This is your money; you deserve to see clearly how spending decisions by the Congress are reflected in a rising national debt that will be placed on our children and grandchildren. To no avail, I reminded my colleagues that we have relied far too heavily on spending and debt creation in hopes that we can revive the economy. In fact, small business creates 90 percent of the jobs in our economy, not the federal government. We need to increase incentives for business and rework our tax policy to encourage job creation and new investment in the American economy. The last thing we need during these difficult economic times is a tax increase.

$3.2 trillion represents grossly-inflated and fiscally-irresponsible expenditures of taxpayer dollars. We cannot spend ourselves into prosperity. Tripling federal programs is not the answer to economic stimulus, and it’s certainly not the answer to sustainable growth of small business—the heart and soul of our economy.

Debts in the trillions; expiring tax cuts; unchecked entitlement growth—it’s government run amok, or, as many here in Idaho have heard me say over the past few months: hold on, Big Government is back. Back in 1994, when I was a Member of the House of Representatives, I joined a few of my colleagues in the Boston Harbor on the very ship on which the original Boston Tea Party was held for a re-enactment of that event. At that time, we physically threw the Internal Revenue Code in Boston Harbor. My friends, today, you are having another Tea Party because we must continue to remain vigilant and active against excessive, unfair and outrageous government spending and taxation. My feelings about taxes remain unchanged. Limited government is best, and taxpayers know better than Congress how to allocate their hard-earned dollars.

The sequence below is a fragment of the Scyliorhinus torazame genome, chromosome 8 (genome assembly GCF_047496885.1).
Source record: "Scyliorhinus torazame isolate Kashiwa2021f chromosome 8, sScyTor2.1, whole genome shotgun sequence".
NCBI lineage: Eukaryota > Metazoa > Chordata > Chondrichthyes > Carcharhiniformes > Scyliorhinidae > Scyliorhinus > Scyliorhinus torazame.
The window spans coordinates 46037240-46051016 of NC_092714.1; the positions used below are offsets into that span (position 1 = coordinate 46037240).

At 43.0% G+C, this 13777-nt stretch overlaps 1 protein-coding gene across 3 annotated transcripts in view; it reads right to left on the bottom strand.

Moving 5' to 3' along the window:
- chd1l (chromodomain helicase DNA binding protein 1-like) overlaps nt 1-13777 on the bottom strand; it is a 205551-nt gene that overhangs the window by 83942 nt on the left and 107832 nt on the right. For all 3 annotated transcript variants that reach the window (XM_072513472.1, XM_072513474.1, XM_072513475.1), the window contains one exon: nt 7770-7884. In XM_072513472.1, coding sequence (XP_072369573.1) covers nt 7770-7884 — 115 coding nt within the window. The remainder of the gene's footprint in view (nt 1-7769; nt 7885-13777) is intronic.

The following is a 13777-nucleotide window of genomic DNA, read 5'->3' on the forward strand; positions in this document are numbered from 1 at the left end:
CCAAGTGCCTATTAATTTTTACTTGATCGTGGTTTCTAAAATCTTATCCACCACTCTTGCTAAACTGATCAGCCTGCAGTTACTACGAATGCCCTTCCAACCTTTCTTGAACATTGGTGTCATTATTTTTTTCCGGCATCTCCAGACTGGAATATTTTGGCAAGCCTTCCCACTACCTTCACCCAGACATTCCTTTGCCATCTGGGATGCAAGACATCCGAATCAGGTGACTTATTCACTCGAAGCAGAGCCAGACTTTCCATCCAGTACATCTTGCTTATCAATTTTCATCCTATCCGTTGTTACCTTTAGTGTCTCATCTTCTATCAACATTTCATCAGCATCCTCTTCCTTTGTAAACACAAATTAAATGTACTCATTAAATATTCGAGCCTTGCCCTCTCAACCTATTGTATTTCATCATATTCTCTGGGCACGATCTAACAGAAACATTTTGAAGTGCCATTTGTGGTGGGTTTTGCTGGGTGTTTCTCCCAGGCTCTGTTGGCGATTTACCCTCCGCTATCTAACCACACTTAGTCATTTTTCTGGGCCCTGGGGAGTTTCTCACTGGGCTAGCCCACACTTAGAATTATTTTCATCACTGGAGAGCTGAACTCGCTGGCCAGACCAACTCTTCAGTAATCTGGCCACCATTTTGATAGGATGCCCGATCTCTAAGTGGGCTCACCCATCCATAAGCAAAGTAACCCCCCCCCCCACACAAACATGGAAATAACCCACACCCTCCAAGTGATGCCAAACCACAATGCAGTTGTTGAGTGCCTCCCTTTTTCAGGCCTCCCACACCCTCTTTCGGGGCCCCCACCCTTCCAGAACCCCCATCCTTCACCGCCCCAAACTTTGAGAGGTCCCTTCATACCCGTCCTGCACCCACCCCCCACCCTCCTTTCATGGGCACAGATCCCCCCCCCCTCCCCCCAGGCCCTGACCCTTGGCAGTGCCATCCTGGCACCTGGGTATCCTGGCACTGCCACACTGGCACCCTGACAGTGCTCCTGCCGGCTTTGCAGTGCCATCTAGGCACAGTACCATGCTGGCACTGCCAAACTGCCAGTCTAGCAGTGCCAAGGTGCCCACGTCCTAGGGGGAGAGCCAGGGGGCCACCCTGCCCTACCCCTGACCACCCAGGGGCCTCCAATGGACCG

I commend you all on your efforts today. Continue to let your elected officials know how you feel about how your hard-earned taxpayer dollars are being spent, not just today, but until your voices are heard and change truly happens.

In the short term, the vast majority of economists agree that some immediate public investment is critical to jump start the economy and get Americans back to work. Once our economy has recovered from this devastating downturn, President Obama is committed to reducing the deficit and returning to the balanced budgets that disappeared eight years ago. Idaho Democrats share that commitment to fiscal responsibility.